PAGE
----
Fungal artillery of zombie flies: infectious spore dispersal using a soft water cannon
Ruiter, Jolet de; Arnbjerg-Nielsen, Sif Fink ; Herren, Pascal ; Høier, Freja ; Fine Licht, Henrik H. De; Jensen, Kaare H. - \ 2019
Journal of the Royal Society, Interface 16 (2019)159. - ISSN 1742-5689 - 10 p.
biomimetic soft cannon - dispersal range - Entomophthora muscae - force-balance model - fungal spore ejection - high-speed videography
Dead sporulating female fly cadavers infected by the house fly-pathogenic fungus Entomophthora muscae are attractive to healthy male flies, which by their physical inspection may mechanically trigger spore release and by their movement create whirlwind airflows that covers them in infectious conidia. The fungal artillery of E. muscae protrudes outward from the fly cadaver, and consists of a plethora of micrometric stalks that each uses a liquid-based turgor pressure build-up to eject a jet of protoplasm and the initially attached spore. The biophysical processes that regulate the release and range of spores, however, are unknown. To study the physics of ejection, we design a biomimetic 'soft cannon' that consists of a millimetric elastomeric barrel filled with fluid and plugged with a projectile. We precisely control the maximum pressure leading up to the ejection, and study the cannon efficiency as a function of its geometry and wall elasticity. In particular, we predict that ejection velocity decreases with spore size. The calculated flight trajectories under aerodynamic drag predict that the minimum spore size required to traverse a quiescent layer of a few millimetres around the fly cadaver is approximately 10 µm. This corroborates with the natural size of E. muscae conidia (approx. 27 µm) being large enough to traverse the boundary layer but small enough (less than 40 µm) to be lifted by air currents. Based on this understanding, we show how the fungal spores are able to reach a new host.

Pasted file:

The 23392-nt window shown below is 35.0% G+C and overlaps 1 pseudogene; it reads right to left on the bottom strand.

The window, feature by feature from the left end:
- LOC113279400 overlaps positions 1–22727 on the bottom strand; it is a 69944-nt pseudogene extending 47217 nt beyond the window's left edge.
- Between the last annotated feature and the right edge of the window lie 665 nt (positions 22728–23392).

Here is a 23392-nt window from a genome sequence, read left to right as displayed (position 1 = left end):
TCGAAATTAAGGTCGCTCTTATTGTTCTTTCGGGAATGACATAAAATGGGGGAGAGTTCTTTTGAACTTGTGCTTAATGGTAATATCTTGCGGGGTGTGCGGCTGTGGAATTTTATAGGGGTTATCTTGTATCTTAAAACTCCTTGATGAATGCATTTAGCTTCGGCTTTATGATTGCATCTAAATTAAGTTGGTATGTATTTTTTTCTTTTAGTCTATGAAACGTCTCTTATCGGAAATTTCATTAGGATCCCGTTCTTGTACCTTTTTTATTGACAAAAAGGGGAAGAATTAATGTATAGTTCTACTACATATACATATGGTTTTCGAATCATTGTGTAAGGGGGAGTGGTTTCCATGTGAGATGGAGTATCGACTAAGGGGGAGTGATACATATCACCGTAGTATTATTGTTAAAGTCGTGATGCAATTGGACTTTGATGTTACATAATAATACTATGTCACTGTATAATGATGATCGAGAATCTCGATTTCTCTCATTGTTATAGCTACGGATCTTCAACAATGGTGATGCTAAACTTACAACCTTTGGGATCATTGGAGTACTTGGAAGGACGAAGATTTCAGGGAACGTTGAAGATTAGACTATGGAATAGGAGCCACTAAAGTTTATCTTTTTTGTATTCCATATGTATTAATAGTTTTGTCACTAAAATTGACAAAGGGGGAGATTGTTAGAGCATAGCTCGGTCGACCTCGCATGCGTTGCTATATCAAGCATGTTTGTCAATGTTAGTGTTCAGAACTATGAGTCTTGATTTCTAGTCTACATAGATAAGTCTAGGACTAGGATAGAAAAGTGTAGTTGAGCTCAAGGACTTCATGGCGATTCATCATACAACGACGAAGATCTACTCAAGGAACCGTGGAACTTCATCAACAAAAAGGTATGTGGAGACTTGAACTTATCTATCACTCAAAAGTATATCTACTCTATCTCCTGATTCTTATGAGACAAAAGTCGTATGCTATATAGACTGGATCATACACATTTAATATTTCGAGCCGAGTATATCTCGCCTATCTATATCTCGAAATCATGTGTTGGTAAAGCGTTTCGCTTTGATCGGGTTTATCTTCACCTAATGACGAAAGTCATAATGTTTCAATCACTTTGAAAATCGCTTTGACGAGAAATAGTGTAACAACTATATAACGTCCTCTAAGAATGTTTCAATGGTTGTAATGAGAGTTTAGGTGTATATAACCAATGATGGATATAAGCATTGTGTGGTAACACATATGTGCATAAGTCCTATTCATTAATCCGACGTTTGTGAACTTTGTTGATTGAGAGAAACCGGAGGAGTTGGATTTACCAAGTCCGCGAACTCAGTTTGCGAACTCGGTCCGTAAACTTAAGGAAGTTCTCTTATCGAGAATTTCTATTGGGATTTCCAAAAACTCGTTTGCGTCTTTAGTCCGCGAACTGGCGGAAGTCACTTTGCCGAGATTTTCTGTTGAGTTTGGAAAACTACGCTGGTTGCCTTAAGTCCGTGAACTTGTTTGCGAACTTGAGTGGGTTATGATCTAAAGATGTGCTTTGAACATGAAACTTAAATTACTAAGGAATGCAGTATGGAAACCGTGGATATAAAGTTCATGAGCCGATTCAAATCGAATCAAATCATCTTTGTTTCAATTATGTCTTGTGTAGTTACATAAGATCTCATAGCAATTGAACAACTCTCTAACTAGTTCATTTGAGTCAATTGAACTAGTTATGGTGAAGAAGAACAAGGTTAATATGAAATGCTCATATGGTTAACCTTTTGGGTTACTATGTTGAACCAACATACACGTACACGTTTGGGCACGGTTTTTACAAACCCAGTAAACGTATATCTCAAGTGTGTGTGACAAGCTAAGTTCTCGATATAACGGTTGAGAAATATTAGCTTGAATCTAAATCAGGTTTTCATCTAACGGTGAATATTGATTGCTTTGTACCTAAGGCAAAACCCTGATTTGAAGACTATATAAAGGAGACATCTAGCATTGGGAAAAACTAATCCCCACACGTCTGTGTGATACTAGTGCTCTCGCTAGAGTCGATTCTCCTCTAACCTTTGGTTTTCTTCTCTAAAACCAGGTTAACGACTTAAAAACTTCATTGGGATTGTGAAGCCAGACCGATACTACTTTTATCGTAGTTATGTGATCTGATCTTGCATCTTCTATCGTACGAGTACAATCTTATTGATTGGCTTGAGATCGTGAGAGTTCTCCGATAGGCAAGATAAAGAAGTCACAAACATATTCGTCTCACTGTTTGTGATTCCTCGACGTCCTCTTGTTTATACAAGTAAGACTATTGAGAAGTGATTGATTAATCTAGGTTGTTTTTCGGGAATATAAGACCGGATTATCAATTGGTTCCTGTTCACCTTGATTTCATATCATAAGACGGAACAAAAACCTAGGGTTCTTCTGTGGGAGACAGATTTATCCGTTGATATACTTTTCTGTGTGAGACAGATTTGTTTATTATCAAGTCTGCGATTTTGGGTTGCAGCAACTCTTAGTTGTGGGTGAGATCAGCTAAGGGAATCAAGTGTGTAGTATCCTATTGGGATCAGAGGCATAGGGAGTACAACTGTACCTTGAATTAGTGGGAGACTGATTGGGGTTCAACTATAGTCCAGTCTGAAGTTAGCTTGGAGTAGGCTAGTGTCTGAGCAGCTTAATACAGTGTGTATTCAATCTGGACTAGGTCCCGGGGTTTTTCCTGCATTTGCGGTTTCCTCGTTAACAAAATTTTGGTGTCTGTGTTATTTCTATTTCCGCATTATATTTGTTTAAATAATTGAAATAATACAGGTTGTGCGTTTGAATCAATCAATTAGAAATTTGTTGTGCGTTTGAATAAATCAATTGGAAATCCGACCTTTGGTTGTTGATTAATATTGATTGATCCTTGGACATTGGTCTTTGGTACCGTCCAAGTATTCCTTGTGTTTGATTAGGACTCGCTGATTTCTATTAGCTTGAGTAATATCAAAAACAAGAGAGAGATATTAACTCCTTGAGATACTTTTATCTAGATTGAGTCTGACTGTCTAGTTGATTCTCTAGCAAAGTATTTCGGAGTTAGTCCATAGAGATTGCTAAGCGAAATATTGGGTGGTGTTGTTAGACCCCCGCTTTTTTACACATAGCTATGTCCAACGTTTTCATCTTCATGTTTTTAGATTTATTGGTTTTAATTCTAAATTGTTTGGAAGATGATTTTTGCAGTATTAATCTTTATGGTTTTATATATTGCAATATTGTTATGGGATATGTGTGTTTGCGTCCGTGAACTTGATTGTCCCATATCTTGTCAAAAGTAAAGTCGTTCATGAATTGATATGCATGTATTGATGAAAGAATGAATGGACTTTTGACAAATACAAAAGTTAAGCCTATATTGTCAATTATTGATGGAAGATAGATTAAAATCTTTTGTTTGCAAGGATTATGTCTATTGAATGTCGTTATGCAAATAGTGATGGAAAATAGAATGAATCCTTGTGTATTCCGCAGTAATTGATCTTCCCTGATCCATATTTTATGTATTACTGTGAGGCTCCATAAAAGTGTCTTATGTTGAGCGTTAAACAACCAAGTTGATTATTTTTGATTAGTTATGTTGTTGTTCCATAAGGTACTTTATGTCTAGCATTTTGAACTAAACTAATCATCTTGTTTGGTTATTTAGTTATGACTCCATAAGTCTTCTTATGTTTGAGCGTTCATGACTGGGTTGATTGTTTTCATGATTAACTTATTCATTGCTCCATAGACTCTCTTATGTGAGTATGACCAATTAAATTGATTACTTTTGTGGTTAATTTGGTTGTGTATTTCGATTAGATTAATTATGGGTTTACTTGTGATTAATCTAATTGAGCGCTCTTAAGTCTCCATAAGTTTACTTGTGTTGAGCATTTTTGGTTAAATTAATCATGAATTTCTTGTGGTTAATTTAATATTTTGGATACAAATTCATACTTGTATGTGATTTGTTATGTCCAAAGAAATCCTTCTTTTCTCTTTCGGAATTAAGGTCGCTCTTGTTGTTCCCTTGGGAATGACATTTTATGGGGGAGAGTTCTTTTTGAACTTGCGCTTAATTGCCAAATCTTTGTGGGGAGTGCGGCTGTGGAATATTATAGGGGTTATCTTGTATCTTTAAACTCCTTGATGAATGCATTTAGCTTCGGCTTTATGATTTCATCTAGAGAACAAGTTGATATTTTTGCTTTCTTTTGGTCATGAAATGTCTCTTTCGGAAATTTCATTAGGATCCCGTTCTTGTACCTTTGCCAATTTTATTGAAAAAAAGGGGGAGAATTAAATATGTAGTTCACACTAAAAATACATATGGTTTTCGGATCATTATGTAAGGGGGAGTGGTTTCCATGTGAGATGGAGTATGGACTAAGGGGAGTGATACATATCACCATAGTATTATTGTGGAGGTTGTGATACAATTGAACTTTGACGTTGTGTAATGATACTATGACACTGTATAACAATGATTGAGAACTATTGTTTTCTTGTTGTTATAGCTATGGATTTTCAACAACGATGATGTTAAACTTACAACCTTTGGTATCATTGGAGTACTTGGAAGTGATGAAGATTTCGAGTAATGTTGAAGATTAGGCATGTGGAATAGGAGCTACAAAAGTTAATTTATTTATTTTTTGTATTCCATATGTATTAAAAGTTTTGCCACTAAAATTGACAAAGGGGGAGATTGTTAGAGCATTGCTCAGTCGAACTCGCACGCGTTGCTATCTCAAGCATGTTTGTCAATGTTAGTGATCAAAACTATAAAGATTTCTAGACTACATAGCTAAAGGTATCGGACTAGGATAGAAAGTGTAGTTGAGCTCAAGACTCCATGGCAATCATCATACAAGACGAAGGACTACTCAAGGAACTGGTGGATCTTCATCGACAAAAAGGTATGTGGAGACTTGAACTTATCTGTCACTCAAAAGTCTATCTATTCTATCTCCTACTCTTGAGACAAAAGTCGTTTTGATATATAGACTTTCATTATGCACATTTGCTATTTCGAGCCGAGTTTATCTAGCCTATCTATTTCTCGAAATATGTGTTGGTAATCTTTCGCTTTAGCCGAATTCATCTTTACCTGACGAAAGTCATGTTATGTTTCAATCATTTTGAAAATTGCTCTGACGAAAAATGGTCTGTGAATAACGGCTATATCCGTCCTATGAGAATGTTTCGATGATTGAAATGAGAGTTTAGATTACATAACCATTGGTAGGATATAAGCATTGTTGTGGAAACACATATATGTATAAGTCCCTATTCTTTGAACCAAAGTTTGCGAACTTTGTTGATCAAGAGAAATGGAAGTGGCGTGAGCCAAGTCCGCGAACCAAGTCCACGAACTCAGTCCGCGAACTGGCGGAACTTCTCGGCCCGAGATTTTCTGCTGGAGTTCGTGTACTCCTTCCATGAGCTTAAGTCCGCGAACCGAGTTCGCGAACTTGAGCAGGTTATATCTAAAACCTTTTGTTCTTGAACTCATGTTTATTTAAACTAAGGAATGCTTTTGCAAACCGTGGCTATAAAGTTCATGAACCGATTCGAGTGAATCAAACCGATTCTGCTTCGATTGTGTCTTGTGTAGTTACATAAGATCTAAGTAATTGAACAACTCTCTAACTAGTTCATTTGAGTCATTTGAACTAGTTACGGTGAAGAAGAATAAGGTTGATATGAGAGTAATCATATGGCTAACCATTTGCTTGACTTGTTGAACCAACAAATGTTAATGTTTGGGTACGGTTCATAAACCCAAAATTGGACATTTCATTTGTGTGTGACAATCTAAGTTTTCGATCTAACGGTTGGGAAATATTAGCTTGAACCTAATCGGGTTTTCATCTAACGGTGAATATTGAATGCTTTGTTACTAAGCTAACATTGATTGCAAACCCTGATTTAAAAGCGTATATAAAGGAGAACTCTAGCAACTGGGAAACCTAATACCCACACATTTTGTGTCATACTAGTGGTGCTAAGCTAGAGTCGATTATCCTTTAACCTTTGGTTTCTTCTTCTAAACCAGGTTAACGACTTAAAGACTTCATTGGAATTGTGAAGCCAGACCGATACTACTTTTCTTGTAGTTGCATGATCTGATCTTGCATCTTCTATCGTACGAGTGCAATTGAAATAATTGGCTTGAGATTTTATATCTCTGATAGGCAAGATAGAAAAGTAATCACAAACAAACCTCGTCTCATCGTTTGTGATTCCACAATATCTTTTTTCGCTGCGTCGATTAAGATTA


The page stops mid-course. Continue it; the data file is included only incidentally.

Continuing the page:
The role of food retailers in improving resilience in global food supply
Macfadyen, Sarina ; Tylianakis, J.M. ; Letourneau, D.K. ; Benton, T.G. ; Tittonell, Pablo ; Perring, M.P. ; Gómez-Creutzberg, Carla ; Báldi, András ; Holland, J.M. ; Broadhurst, Linda ; Okabe, Kimiko ; Renwick, A.R. ; Gemmill-Herren, Barbara ; Smith, H.G. - \ 2015
Global Food Security 7 (2015). - ISSN 2211-9124 - p. 1 - 8.
Ecosystem services - Landscape - Resilience - Supermarkets - Sustainable intensification - Vulnerability
We urgently need a more resilient food supply system that is robust enough to absorb and recover quickly from shocks, and to continuously provide food in the face of significant threats. The simplified global food supply chain we currently rely upon exacerbates threats to supply and is unstable. Much attention has been given to how producers can maximise yield, but less attention has been given to other stakeholders in the supply chain. Increasingly, transnational food retailers (supermarkets) occupy a critical point in the chain, which makes them highly sensitive to variability in supply, and able to encourage change of practice across large areas. We contend that the concentration in the chain down to a few retailers in each country provides an opportunity to increase resilience of future supply given appropriate, scale-dependent interventions. We make ten recommendations aimed at reducing variability in supply that can be driven by retailers (although some of the interventions will be implemented by producers). Importantly, resilience in our food supply requires the restoration and expansion of ecosystem services at the landscape-scale.
|Smallholder inclusion in high value-adding supply chain by Food & Agribusiness Enterprises : A case study on black soybean in Java
Sjauw-Koen-Fa, A. ; Blok, V. ; Omta, S.W.F. - \ 2014